How soon they forget | April 19, editorial

No rights infringed

Where does the Constitution declare that the Second Amendment was designed to protect law-abiding citizens from the horror of having to fill out a form? The reality of the decision by (mostly) Republican senators to vote against a background check for online gun sales was a vote to protect the right of criminals and the mentally ill to purchase weapons for killing.

No law-abiding citizen would have been prevented from buying a gun. The only infringement upon Second Amendment rights for the good guys was the apparently intolerable requirement to fill out a form.

Martin Peters, Tarpon Springs

Taking the plunge to the end of the Earth April 14

Icebergs and adventures

I can't resist adding a personal footnote to Bob Jenkins' story on his visit to Antarctica. Jenkins had no real excitement to report; on my first visit to the continent in 1999, I did: Our ship, the Hanseatic, was crippled by an iceberg.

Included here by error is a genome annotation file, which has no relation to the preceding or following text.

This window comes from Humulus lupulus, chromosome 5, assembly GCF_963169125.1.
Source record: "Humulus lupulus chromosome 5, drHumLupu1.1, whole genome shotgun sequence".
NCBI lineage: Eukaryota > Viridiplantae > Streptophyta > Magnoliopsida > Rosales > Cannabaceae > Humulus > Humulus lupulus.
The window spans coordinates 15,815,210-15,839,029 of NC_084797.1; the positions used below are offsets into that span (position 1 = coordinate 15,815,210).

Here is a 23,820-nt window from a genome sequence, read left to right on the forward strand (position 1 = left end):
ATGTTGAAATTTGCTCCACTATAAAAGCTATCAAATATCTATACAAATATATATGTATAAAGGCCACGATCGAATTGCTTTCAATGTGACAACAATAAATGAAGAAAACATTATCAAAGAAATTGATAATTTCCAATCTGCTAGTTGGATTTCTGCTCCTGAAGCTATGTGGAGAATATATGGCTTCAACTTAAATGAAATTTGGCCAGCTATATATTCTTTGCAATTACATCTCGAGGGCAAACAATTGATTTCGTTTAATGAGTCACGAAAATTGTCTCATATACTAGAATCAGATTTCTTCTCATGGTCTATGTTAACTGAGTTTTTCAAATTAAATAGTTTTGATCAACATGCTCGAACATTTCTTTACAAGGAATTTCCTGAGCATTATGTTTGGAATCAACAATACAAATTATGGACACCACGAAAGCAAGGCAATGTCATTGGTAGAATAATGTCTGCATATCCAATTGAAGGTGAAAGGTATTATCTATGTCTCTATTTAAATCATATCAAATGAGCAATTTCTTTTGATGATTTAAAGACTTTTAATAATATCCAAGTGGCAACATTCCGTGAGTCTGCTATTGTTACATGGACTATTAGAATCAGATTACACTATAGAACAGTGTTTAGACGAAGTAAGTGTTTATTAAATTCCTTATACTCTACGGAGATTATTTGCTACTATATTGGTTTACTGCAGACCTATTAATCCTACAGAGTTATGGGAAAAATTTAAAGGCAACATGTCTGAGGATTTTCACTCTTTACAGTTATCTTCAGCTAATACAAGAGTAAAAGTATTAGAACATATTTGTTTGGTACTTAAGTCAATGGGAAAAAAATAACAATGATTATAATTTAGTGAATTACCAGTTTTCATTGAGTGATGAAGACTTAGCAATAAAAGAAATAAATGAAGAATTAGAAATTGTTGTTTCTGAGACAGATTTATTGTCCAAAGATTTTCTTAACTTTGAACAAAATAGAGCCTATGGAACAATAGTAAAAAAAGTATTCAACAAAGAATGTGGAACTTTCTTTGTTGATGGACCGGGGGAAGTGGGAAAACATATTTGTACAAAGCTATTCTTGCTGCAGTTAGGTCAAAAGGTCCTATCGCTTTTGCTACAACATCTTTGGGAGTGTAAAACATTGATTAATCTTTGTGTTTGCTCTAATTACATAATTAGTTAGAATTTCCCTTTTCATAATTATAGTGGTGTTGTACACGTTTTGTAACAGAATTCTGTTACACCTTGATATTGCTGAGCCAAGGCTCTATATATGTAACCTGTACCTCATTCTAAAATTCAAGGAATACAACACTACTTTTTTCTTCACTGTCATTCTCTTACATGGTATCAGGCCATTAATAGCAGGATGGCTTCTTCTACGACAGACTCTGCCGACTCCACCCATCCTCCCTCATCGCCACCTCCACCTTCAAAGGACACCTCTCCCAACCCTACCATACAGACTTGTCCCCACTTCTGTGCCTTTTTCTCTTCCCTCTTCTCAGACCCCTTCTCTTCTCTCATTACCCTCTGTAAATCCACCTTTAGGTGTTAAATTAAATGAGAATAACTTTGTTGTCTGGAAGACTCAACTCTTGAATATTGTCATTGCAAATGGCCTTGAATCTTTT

We'd anchored in Paradise Bay so that the hardier among us — my wife Diane and I included — could board some inflatable Zodiac boats to explore a minefield of icebergs. We were well out of the Hanseatic's view when, suddenly, from our pilot's little radio came: "All Zodiacs return to the ship immediately!"

We returned — to loosely controlled panic. "We're sinking!" one woman on deck screamed repeatedly. "We've hit an iceberg!" others offered.

We weren't sinking, but ship's divers did find that we'd either swung on our anchor and hit an iceberg or an iceberg had floated into the Hanseatic. End result: The force was great enough to cripple one of the ship's two propeller shafts. But we still could limp.

And that we did — for four days — heading back to Ushuaia, Argentina. Across treacherous Drake's Passage in near gale-force winds. On one propeller. And with all the ship's passageways lined with seasickness bags.

Philip Harsham, St. Petersburg

Tuesday's letters: A better approach on health care 04/22/13 [Last modified: Tuesday, April 23, 2013 3:41pm]